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2023 Summer Intensive Course - Virtual Participation


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2023 Summer Intensive Course - Virtual Participation

Friday 12:00 PM - Thursday 3:00 PM EDT

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Add to Calendar 2023-07-07 12:00:00 2023-07-13 15:00:00 America/New_York 2023 Summer Intensive Course - Virtual Participation As much of this year's social ecology summer intensive will involve site visits to community projects around Detroit and some sessions will be held outside, we can only enable virtual participation for part of the program. An updated program schedule of the sessions that will be streamed over Zoom will be provided.

Details to view the event are private and will be sent along with your ticket purchase.

As much of this year's social ecology summer intensive will involve site visits to community projects around Detroit and some sessions will be held outside, we can only enable virtual participation for part of the program. An updated program schedule of the sessions that will be streamed over Zoom will be provided.


In July 2023, the Institute for Social Ecology is hosting its annual summer intensive course in Detroit, Michigan in partnership with the James and Grace Lee Boggs Center. Participants—local as well as from across North America—will spend six days together studying and learning the core ideas of social ecology, popular movements for direct democracy and community power, and the practice and legacy of transformative community action in the City of Detroit.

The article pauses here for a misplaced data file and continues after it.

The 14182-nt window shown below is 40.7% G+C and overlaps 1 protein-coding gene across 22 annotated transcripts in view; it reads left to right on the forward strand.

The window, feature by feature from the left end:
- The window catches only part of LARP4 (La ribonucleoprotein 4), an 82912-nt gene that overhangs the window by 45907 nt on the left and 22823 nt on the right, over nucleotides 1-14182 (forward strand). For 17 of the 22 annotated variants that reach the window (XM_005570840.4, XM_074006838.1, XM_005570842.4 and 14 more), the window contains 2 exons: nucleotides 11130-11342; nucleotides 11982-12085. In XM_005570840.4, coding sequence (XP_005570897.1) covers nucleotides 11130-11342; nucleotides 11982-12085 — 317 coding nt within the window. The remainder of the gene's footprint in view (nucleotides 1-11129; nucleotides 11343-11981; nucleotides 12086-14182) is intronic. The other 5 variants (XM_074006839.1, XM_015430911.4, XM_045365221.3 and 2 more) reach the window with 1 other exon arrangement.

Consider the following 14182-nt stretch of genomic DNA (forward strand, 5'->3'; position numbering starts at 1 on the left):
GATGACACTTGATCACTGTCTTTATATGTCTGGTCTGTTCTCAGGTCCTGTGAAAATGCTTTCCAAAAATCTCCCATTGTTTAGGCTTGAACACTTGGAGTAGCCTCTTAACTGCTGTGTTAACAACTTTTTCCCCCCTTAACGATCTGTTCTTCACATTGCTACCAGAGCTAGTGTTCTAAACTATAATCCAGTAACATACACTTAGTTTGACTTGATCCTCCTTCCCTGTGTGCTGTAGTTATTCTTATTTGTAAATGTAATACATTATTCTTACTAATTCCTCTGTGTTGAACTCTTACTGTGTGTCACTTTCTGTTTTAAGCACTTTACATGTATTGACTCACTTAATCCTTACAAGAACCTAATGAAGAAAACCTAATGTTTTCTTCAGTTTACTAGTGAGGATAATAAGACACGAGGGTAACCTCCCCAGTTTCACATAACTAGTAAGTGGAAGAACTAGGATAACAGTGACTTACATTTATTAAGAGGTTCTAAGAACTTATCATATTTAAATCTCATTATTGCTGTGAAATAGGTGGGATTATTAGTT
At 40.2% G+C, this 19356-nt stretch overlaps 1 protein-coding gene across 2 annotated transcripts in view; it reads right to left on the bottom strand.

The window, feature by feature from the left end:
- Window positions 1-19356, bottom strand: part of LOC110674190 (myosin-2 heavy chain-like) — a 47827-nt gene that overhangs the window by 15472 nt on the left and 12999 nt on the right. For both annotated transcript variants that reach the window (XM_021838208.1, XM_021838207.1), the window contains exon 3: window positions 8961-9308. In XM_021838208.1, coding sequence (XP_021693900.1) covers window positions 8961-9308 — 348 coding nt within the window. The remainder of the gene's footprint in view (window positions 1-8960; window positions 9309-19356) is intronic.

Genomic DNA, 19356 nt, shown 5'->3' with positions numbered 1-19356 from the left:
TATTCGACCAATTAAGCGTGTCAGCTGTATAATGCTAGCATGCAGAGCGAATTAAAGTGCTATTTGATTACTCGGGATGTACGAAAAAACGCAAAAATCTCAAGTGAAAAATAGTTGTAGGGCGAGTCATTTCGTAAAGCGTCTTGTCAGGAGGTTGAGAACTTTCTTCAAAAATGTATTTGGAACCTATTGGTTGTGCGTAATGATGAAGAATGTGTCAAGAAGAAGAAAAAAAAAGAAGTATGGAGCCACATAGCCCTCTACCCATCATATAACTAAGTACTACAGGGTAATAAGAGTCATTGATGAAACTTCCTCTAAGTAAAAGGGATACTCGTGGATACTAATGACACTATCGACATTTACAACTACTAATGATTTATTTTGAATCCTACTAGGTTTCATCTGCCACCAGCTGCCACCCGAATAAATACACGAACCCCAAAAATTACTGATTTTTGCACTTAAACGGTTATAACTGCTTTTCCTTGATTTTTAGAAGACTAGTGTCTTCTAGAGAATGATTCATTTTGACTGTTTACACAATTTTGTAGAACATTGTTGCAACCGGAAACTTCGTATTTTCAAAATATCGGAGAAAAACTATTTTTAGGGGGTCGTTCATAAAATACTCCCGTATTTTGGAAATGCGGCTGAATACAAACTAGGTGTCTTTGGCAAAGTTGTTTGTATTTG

Note: This registration is only for virtual participation in the intensive. To register to attend in person, head to this page instead. 

In addition to site visits around Detroit, we will also be holding a number of talks, presentations, and discussions open to virtual participation, covering topics ranging from communal stewardship of land to the Rojava Revolution. Register here to attend virtually.

The program will begin the afternoon of July 7 and conclude the afternoon of July 13. Reach out to [email protected] with any questions.

The planned schedule for sessions you can attend virtually is below. These may be subject to change. All times are listed as US Eastern Time.


4-5:30pm - Detroit’s History of Struggle and Resistance

Charles Simmons discusses the history of radical movements in the City of Detroit, based on his experience in the League of Revolutionary Black Workers and his work as a radical Black historian.

7:30-9pm - What Is Social Ecology?
Mason Herson-Hord provides an introductory overview of the core ideas of social ecology: as an ecological philosophy, as a critique of hierarchical society, and as a revolutionary political theory.


9:30-11am - Thinking Dialectically

Chaia Heller, Wayne Curtis, and Mike Doan introduce dialectical philosophy and explore the connections between three different traditions of thought and practice: dialectical materialism for the Black Panthers, dialectical humanism for the Boggses, and dialectical naturalism for social ecology.

11:15am-12:45pm - Indigenous/Communalist Values vs. Capitalist Values

Roberto Mendoza and Eleanor Finley explore the relationship between Indigenous value systems, communalism, and revolutionary social change. Building on Roberto’s long-running seminar of the same name, this session will contrast indigenous values against capitalist values and clarify the ways in which communalist/social ecological worldviews and Indigenous worldviews overlap.

7:30-9pm - The Solidarity Economy

Emily Kawano introduces the solidarity economy, a practical post-capitalist vision for an economics that is grounded in values and real-world practices.